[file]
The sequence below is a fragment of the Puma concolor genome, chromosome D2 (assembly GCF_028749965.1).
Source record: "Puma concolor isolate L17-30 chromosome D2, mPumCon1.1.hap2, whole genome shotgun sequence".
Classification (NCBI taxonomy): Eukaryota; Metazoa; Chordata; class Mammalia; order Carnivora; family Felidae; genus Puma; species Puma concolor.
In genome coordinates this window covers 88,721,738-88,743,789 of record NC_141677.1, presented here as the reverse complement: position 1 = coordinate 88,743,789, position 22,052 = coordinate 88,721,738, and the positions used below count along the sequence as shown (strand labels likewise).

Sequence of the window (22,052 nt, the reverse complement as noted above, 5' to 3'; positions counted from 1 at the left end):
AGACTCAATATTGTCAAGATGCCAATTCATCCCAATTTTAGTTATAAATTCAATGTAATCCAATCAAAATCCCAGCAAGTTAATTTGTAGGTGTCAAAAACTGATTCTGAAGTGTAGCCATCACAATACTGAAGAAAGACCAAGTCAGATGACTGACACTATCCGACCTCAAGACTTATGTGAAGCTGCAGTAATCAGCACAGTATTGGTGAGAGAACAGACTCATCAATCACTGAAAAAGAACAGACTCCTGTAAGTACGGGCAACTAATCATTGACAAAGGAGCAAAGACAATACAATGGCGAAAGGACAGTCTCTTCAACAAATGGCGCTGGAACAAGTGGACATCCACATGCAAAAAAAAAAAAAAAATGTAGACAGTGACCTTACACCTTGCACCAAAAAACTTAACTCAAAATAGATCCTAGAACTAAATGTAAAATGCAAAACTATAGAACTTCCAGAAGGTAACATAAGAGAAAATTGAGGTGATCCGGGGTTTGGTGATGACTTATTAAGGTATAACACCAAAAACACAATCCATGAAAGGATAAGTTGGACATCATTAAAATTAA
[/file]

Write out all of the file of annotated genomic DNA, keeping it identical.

The sequence below is a fragment of the Puma concolor genome, chromosome D2 (assembly GCF_028749965.1).
Source record: "Puma concolor isolate L17-30 chromosome D2, mPumCon1.1.hap2, whole genome shotgun sequence".
Classification (NCBI taxonomy): Eukaryota; Metazoa; Chordata; class Mammalia; order Carnivora; family Felidae; genus Puma; species Puma concolor.
In genome coordinates this window covers 88,721,738-88,743,789 of record NC_141677.1, presented here as the reverse complement: position 1 = coordinate 88,743,789, position 22,052 = coordinate 88,721,738, and the positions used below count along the sequence as shown (strand labels likewise).

Sequence of the window (22,052 nt, the reverse complement as noted above, 5' to 3'; positions counted from 1 at the left end):
AGACTCAATATTGTCAAGATGCCAATTCATCCCAATTTTAGTTATAAATTCAATGTAATCCAATCAAAATCCCAGCAAGTTAATTTGTAGGTGTCAAAAACTGATTCTGAAGTGTAGCCATCACAATACTGAAGAAAGACCAAGTCAGATGACTGACACTATCCGACCTCAAGACTTATGTGAAGCTGCAGTAATCAGCACAGTATTGGTGAGAGAACAGACTCATCAATCACTGAAAAAGAACAGACTCCTGTAAGTACGGGCAACTAATCATTGACAAAGGAGCAAAGACAATACAATGGCGAAAGGACAGTCTCTTCAACAAATGGCGCTGGAACAAGTGGACATCCACATGCAAAAAAAAAAAAAAAATGTAGACAGTGACCTTACACCTTGCACCAAAAAACTTAACTCAAAATAGATCCTAGAACTAAATGTAAAATGCAAAACTATAGAACTTCCAGAAGGTAACATAAGAGAAAATTGAGGTGATCCGGGGTTTGGTGATGACTTATTAAGGTATAACACCAAAAACACAATCCATGAAAGGATAAGTTGGACATCATTAAAATTAA